The fast-paced nature of processes, innovations and the associated production cycles demands ever more agile and effective project management. We tell you what this means.
Today’s consumers are used to next-day delivery of orders and direct answers to questions. Lengthy and less user-oriented processes, on the other hand, encourage consumers to switch to another supplier with similar products at short notice. Companies and producers have to react to these circumstances in order to fulfil consumer expectations as best and as quickly as possible. A successful approach to this is agile project management, which was developed by the software industry in the 1990s and can now be adapted to many other project types. Agile project management does not require lengthy planning and calculation, which saves a lot of time and manpower. Lean processes, which are limited to essentials, allow fast development times, followed by a quick satisfaction of consumer needs. Essential for a successful agile project is that the agile basic values and principles are observed and applied. The agile values are the base of every project.
People and their interaction are more important than processes and instruments
One characteristic feature of agile projects are their dynamic progresses. They make it even more important to focus on the team collaboration. To shorten communication channels, project teams often sit close together. This allows spontaneous, direct exchange and faster problem solving. However, even in agile project management there are some standards that must be complied with. For example, regular meetings take place in which the team discusses the project.
A performing product is more important than comprehensive documentation.
An agile project begins with a briefing by the customer, in which the ideas and customer needs are communicated. However, language and visualisation have their limits and so it is important to communicate regularly with the customer based on functioning partial products. In this way the feedback can be formulated in a much more constructive way and the product – not the documentation of the development – is always in focus. Of course, there are also aspects of agile project management in which documentation must be maintained for legal reasons. By focusing on the project and the necessary documentation, all resources can be used in a targeted manner and the final product can be implemented efficiently.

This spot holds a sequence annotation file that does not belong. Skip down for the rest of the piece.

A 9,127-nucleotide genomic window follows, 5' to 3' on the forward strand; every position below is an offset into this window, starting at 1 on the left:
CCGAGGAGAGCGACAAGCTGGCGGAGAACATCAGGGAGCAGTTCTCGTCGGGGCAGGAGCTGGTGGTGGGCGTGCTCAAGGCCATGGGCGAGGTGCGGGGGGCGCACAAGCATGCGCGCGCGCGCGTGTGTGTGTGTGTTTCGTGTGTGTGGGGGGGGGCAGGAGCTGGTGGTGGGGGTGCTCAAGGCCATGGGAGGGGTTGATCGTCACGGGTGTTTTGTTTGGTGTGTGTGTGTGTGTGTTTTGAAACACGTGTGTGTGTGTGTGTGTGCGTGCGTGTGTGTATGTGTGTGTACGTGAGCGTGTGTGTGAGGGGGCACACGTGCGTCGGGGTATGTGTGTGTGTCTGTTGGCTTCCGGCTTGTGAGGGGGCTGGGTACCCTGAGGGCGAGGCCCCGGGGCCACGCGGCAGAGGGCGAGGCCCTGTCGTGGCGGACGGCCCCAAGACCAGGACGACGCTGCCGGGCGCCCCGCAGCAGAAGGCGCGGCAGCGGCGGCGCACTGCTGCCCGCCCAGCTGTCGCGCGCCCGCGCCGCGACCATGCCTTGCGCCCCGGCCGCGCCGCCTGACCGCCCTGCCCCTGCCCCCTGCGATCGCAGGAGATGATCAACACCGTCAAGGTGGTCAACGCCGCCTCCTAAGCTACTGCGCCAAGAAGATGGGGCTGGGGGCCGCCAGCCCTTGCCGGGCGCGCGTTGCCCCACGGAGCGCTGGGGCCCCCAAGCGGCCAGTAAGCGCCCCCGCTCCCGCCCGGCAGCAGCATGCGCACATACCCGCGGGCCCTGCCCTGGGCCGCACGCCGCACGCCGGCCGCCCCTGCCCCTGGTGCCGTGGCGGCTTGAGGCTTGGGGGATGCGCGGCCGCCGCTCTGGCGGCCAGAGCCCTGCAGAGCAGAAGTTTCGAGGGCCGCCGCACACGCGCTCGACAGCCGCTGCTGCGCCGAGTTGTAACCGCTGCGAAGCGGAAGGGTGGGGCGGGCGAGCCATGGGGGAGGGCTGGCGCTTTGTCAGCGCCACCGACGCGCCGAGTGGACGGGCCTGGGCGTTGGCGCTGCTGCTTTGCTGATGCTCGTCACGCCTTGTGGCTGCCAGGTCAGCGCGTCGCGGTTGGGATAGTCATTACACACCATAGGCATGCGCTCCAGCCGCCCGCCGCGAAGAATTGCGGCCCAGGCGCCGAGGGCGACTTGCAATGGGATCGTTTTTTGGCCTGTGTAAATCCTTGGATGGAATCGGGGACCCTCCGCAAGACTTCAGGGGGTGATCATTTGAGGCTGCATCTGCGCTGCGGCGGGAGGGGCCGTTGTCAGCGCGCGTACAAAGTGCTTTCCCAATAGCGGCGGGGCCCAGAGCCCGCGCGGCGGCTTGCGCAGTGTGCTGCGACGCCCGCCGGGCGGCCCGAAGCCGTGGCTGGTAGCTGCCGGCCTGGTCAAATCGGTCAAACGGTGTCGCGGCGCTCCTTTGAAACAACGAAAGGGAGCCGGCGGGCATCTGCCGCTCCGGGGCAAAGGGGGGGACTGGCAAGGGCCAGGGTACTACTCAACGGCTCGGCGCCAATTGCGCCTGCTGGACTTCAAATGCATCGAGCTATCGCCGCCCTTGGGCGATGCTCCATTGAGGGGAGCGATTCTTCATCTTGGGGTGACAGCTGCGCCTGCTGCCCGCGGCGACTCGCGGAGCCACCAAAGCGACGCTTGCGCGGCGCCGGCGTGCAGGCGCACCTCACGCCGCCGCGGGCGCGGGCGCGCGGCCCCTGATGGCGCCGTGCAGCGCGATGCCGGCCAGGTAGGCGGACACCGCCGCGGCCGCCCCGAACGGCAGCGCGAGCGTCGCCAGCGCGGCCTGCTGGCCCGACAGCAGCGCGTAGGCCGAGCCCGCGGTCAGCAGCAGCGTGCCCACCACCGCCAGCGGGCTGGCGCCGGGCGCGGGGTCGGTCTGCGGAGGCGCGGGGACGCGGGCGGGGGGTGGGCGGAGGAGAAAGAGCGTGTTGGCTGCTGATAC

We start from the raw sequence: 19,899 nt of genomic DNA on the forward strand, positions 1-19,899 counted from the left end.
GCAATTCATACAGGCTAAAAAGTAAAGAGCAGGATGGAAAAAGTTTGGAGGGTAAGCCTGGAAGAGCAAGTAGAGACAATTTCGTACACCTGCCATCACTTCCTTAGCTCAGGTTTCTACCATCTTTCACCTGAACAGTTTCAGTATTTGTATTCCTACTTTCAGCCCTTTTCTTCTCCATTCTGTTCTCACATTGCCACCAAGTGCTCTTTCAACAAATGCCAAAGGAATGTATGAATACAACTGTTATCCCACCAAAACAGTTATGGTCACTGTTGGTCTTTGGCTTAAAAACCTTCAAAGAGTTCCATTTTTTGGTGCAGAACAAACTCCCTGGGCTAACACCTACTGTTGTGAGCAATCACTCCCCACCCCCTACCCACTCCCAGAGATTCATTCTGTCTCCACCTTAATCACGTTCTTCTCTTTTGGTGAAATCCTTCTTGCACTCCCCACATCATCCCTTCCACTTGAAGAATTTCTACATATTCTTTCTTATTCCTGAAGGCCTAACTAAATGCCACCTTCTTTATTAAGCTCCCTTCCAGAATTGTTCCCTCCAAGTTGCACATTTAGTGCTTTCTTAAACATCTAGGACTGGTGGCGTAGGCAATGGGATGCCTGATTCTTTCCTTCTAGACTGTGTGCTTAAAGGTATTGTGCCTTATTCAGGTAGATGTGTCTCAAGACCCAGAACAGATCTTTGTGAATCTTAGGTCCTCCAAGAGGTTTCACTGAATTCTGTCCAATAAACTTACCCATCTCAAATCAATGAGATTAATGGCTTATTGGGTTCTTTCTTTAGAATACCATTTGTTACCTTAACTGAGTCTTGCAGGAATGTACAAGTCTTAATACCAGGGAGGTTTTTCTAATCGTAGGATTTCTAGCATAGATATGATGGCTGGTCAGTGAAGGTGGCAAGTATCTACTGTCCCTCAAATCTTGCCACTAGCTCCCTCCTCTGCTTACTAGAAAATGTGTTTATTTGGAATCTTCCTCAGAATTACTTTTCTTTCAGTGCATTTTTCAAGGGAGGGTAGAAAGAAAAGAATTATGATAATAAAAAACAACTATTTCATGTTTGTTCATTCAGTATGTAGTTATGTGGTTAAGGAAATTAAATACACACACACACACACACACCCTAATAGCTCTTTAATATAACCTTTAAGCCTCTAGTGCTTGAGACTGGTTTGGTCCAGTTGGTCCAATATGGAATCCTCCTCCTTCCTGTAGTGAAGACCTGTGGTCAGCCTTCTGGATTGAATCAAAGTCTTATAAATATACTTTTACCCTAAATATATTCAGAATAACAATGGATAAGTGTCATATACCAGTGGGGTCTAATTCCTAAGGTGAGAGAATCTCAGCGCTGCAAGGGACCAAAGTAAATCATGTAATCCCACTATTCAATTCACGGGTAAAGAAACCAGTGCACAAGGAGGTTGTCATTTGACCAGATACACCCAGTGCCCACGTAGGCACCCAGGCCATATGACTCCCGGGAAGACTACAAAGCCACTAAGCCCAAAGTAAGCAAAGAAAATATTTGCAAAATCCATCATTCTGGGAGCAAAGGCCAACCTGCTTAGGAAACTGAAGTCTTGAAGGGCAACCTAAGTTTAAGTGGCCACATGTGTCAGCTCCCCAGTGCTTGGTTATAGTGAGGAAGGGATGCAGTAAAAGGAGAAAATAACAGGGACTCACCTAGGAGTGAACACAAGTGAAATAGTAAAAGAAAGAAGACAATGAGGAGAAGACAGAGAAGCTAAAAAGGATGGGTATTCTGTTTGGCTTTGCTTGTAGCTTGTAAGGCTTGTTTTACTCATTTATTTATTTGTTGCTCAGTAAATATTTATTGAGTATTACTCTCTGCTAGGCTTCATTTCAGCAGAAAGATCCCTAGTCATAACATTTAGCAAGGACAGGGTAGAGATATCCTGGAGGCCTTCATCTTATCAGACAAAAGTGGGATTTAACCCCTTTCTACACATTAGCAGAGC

Cooperation with the customer is more important than contract negotiations.
In order to implement what the customer has told, regular coordination is essential. This is the only way to quickly implement the feedback and optimize the development in order to finally push the completion of the product. The customer is the central part of the team and the direct exchange with the customer is the basis for contractual formalities. For example, a product can be satisfactory and “finished” even before the targeted end of production.
Responding to change is more important than following a plan
Agile project management demands a high degree of adaptability from the team, as it is in a permanent mode of change. In case of change requests from the customer or due to own self-optimization processes the team must behave agile and flexible. It is important that agile project teams are accompanied by experienced agile coaches at the beginning. This guarantees that the few but important rules are adhered to and that change is not seen as criticism but as an opportunity. Regular reflection can prevent the persistence of habits and create an open mindset.
What does this mean in concrete terms?
Let’s stay with the example of software development: At the beginning there is usually the idea of a customer, who formulates his and his customers’ wishes in a conversation and specifies a time and budget frame. In the next step, the team leader informs his experts and developers. The team then begins to develop the product in a self-organized manner based on the customer’s specifications. The self-organization of the team defines responsibilities and increases effectiveness. Since the software cannot be compared in detail with the customer in advance, but rather exists as a vision, regular coordination with the customer and obtaining feedback are crucial. In agile project management, work is carried out in previously defined time periods, the so-called iterations. After completion of an iteration, the customer is presented with the current status as a functioning sub-product. This is also referred to as an increment. In addition, the team reflects the applied processes and the cooperation after each iteration and develops optimization proposals. These suggestions are then implemented as an opportunity for process optimization and after the next iteration they are evaluated in a reflective manner and retained or rejected. It is important that the team understands these regular adjustments as a chance for process optimization and implements the permanent improvement cycle of agile project management. In this way the optimal added value for the customer can be achieved.